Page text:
Turmeric, an Indian herb that gives its bright yellow color to curry, is a superstar these days. Scientists have found that it has powerful anti-inflammatory effects (Ooko et al, Frontiers in Pharmacology, Feb. 2, 2017). They are evaluating it as a way to manage musculoskeletal pain (Gaffey et al, JBI Database of Systematic Reviews and Implementation Reports, Feb. 2017). Other researchers think it might reduce the risk of dementia (Mirmosayyeb et al, International Journal of Preventive Medicine, Feb. 7, 2017). We are enthusiastic about its potential uses. We worry, however, about a possible turmeric interaction with anticoagulants.
Is There a Turmeric Interaction with Plavix?
Q. I started taking turmeric to fight inflammation and got a nasty surprise. I began bleeding at the slightest scratch.
It took me a while to figure out that the herb was interacting with the Plavix I take to prevent a blood clot. I often didn’t even feel the scratch, but it would bleed profusely.
I was taking high-grade turmeric capsules. I wish I could use turmeric instead of Plavix, since I can’t take NSAIDs for my arthritis. I hope this information helps someone else.
Turmeric Interaction with Warfarin:
A. We have heard from readers taking the anticoagulant warfarin (Coumadin) that turmeric can increase the risk of bleeding. In the laboratory, this spice can keep blood platelets from sticking together to form clots (McEwen, Seminars in Thrombosis and Hemostasis, April 2015).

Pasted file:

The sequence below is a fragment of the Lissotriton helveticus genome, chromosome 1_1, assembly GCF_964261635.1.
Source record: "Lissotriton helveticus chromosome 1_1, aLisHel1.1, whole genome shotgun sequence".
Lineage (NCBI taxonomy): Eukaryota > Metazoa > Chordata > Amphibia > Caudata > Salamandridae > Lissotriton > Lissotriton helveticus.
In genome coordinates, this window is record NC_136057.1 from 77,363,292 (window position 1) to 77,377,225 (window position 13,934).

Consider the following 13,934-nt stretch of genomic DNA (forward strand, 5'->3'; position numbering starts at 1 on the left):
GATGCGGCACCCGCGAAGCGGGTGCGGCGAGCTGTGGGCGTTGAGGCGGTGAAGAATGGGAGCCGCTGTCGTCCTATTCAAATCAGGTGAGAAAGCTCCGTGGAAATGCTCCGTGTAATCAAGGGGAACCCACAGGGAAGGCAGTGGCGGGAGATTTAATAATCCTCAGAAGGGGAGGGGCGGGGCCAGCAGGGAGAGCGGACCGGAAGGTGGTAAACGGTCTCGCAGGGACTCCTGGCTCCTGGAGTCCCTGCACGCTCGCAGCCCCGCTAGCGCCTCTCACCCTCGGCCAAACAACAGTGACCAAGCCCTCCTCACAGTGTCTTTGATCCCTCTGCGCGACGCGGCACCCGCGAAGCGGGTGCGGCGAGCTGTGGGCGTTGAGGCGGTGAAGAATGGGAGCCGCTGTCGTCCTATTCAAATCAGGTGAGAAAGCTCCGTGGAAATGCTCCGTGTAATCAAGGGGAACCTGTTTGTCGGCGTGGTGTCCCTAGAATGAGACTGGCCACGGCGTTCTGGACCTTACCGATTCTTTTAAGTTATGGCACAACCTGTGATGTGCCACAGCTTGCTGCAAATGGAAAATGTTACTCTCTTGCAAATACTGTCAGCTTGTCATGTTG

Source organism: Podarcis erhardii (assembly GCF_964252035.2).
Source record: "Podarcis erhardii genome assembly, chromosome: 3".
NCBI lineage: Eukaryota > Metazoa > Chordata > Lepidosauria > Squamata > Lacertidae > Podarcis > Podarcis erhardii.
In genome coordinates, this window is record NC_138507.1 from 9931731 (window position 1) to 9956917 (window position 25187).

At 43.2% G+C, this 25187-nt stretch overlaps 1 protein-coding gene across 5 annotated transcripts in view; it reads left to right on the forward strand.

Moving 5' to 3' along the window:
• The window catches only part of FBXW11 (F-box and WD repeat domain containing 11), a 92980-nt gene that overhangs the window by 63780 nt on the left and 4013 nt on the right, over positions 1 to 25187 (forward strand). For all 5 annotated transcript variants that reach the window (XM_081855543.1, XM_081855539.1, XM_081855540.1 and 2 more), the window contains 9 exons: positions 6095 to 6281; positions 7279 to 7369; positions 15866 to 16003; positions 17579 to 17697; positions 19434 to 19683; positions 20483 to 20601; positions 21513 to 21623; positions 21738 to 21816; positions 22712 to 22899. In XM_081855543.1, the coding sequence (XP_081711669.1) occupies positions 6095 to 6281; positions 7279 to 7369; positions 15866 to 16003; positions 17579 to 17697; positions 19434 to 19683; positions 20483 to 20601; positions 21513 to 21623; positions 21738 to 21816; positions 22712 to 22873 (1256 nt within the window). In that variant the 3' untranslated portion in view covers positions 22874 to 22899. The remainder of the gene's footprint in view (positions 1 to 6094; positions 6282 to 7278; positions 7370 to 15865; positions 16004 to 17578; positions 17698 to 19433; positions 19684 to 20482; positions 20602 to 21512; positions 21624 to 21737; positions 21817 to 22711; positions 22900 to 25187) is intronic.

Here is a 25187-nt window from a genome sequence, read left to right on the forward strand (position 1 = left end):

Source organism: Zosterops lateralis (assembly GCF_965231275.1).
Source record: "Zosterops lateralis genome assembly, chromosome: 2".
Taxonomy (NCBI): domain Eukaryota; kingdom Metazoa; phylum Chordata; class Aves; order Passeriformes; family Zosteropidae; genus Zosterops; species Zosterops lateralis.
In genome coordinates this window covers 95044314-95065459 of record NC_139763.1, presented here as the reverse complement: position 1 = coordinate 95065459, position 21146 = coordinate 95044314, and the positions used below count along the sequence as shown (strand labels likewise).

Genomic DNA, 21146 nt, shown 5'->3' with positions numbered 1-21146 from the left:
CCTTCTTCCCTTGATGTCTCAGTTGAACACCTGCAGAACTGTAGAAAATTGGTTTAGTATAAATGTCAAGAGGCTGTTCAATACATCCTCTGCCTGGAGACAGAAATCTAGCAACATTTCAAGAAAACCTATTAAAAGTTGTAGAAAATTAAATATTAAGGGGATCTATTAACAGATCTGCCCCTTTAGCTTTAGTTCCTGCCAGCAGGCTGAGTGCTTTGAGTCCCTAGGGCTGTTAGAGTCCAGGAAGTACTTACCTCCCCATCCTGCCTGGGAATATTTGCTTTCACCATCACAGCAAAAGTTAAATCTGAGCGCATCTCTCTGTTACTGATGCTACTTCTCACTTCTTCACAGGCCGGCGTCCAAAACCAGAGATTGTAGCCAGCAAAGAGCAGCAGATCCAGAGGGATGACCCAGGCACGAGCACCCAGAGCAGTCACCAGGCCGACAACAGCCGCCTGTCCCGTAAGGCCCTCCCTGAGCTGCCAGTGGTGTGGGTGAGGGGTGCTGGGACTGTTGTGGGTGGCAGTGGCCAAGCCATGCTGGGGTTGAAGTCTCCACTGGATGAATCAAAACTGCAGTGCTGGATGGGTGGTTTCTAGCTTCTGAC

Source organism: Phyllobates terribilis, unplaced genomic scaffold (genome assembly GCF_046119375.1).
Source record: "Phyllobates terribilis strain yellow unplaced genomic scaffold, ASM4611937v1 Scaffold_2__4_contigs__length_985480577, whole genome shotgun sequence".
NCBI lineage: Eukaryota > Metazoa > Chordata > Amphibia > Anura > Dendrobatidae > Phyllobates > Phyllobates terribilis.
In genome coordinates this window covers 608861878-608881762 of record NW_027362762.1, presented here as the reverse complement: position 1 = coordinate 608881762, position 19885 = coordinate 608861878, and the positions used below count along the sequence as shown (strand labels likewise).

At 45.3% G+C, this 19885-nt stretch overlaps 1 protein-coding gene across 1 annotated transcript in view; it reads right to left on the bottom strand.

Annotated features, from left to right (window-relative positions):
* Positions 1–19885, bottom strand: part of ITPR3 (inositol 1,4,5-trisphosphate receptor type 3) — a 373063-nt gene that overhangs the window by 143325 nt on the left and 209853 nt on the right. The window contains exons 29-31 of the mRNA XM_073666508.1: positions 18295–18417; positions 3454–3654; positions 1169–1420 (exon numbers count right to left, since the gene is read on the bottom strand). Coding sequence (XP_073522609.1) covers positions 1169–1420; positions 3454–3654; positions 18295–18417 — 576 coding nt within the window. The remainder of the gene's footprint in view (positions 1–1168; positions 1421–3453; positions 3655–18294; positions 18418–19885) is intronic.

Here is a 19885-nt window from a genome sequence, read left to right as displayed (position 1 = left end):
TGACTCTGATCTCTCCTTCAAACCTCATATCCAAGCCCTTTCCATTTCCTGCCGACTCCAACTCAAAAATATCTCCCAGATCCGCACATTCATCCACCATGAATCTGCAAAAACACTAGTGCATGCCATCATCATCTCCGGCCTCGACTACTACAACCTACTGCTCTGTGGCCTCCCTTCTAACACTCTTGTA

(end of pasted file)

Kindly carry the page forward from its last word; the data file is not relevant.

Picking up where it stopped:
Yours is the first report we have received of a possible interaction between turmeric or curcumin and clopidogrel (Plavix). Its effect on platelets suggest that turmeric or its derivative curcumin might interact with other anticoagulants as well.
Other Adverse Effects of Turmeric:
Although the anti-inflammatory activity of turmeric can provide relief for sore joints, some people have experienced digestive distress or an allergic reaction. Here are a few of their reports:
“I’ve been taking turmeric for psoriatic arthritis that has made my hands dry and my fingertips split. I have been taking two pills a day.
“I have noticed an itchy rash on my arms that I didn’t have before. Although the turmeric has helped my skin and the arthritis pain, I am worried that it may have caused the rash.”
Here is another reader’s reaction:
“I tried turmeric for its health benefits last May. In June I developed serious rash and itching on my chest and neck. I stopped the turmeric and it cleared up. I looked in your book and noted that some folks said they had a similar reaction to the spice.”
We have long been warning those who must take the anticoagulant warfarin (Coumadin) to avoid turmeric. Your experience suggests that other anticoagulants might also be incompatible with this spice.
You can learn more about the research on curcumin and turmeric for fighting cancer in our Show 988: Spices for a Healthy Life. In it, we interview Ajay Goel, PhD, of Baylor about his groundbreaking research.